PEORIA — A federal judge in Urbana on Tuesday denied a request to unseal documents in the federal corruption case of former U.S. Rep. Aaron Schock.
In a two-paragraph order, U.S. District Judge Colin Bruce said he agreed with Schock's attorneys as well as federal prosecutors that reporters from the news website Politico did "not have standing to request that documents filed under seal be unsealed." The Journal Star joined with the Politico reporters in requesting documents that were filed in both the earlier grand jury proceedings as well as the criminal case be unsealed.
Grand jury proceedings are normally sealed, but Schock's case was unusual in that the prior judge, Sue Myerscough, partially unsealed some elements of the legal tussle over records while the case still was being considered by a grand jury. The move offered the public a rare insight into the workings of a legal body that is often shrouded in secrecy.
The Politico reporters also had requested that if the records weren't unsealed, that the documents themselves could be identified so people could at least glean some insight from a brief description. Bruce's order didn't address that.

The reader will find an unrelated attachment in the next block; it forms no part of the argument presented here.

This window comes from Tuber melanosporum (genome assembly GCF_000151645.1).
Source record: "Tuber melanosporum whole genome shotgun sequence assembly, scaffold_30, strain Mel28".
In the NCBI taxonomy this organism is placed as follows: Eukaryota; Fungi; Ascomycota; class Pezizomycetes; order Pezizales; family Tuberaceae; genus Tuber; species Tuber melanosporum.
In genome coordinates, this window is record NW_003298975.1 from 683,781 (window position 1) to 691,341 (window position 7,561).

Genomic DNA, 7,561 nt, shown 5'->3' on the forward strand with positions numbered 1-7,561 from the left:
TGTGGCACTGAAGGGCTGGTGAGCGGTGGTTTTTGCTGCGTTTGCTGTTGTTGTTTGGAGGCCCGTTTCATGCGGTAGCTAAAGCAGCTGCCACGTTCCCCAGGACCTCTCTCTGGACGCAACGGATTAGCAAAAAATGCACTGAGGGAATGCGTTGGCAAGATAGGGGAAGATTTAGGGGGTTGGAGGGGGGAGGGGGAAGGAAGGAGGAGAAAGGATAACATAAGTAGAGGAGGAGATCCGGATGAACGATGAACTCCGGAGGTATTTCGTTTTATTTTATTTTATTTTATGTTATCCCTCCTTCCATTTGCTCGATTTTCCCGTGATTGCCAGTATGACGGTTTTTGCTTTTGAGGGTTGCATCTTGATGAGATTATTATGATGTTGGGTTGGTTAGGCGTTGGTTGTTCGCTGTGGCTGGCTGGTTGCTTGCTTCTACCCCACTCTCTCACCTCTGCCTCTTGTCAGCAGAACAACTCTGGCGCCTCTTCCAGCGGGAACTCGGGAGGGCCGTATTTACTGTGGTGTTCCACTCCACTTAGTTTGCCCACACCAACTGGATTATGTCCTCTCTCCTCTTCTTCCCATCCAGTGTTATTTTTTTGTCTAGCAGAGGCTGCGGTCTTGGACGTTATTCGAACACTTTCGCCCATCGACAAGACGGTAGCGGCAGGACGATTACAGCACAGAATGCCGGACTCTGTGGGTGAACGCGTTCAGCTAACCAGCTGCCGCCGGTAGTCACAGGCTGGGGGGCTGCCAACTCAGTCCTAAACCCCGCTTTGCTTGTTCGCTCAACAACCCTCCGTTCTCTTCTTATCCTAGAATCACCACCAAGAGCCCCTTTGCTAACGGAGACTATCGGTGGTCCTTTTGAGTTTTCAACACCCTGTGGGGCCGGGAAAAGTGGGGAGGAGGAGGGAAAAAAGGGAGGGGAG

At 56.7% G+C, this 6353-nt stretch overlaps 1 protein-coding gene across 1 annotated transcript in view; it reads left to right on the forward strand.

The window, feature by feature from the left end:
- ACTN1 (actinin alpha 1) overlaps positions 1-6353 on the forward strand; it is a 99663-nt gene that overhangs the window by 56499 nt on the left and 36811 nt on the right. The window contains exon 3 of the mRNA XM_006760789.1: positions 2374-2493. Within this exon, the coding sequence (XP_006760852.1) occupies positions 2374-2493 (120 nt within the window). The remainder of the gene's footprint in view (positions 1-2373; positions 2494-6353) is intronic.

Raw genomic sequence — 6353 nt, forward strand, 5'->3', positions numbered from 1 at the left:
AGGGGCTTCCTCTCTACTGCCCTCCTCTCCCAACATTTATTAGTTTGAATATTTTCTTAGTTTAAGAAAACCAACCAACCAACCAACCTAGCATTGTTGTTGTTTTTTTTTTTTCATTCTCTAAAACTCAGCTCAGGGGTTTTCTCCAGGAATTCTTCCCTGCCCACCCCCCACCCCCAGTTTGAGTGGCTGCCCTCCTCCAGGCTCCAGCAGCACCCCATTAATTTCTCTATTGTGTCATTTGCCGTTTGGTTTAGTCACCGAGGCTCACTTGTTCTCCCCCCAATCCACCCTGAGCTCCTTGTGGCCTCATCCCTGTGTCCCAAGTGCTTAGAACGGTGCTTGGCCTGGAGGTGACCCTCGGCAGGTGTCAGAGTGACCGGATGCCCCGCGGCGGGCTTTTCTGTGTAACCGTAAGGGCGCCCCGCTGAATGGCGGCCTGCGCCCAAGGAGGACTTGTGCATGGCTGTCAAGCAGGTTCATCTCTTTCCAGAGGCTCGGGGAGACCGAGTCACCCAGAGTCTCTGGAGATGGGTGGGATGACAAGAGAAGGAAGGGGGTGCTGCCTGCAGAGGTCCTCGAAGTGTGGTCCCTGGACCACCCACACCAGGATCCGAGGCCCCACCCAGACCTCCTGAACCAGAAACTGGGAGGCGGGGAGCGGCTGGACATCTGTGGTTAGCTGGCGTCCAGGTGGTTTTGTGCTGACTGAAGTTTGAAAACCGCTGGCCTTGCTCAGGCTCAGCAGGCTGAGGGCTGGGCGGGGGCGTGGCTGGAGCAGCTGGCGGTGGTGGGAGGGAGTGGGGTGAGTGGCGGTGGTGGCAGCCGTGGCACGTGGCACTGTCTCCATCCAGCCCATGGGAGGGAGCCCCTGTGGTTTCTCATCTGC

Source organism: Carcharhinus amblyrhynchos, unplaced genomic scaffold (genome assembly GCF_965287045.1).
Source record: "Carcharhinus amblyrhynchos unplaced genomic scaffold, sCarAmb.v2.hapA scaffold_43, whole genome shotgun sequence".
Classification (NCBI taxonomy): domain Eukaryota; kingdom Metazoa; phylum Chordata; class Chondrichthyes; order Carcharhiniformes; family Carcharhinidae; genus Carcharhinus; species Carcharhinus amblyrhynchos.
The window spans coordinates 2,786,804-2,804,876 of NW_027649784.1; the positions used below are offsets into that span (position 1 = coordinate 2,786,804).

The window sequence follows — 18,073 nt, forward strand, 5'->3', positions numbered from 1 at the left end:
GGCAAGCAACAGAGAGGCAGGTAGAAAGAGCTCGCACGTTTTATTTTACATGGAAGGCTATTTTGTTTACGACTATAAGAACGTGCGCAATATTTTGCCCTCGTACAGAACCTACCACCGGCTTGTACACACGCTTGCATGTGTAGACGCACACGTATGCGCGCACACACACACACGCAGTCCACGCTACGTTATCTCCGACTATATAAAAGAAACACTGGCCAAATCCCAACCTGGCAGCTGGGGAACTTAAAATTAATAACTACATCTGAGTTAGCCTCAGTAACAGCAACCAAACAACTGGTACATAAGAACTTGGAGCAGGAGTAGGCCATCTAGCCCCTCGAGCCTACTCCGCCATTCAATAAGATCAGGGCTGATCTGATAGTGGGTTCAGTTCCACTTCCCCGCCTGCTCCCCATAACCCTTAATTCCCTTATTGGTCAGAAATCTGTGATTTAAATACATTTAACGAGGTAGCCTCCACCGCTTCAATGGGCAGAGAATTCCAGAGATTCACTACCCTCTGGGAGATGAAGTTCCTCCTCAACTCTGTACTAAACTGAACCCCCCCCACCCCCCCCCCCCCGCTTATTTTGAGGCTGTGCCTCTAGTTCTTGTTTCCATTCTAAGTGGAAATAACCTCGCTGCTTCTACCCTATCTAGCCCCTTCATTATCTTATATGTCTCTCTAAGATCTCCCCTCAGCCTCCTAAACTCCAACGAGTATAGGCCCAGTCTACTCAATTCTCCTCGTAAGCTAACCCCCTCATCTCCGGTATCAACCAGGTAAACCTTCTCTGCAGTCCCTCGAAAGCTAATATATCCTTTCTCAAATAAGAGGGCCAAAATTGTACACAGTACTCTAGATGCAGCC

Schock, 35, was indicted in November on charges of wire fraud, mail fraud, making false statements, filing a false tax return, theft of government funds and falsification of Federal Election Commission filings. The charges allege a course of conduct that began when Schock was first elected to Congress in 2008 and continued until October 2015, about six months after he resigned from office. It's alleged that he stole more than $100,000 from the government and his campaign committees.
The case is set for a July 11 trial in Bruce's Urbana courtroom. The Peoria Republican's attorneys had sought to move the case to Peoria but were denied by Myerscough.
Andy Kravetz is the Journal Star public safety reporter. He can be reached at 686-3283 and email@example.com. Follow him at twitter.com/andykravetz.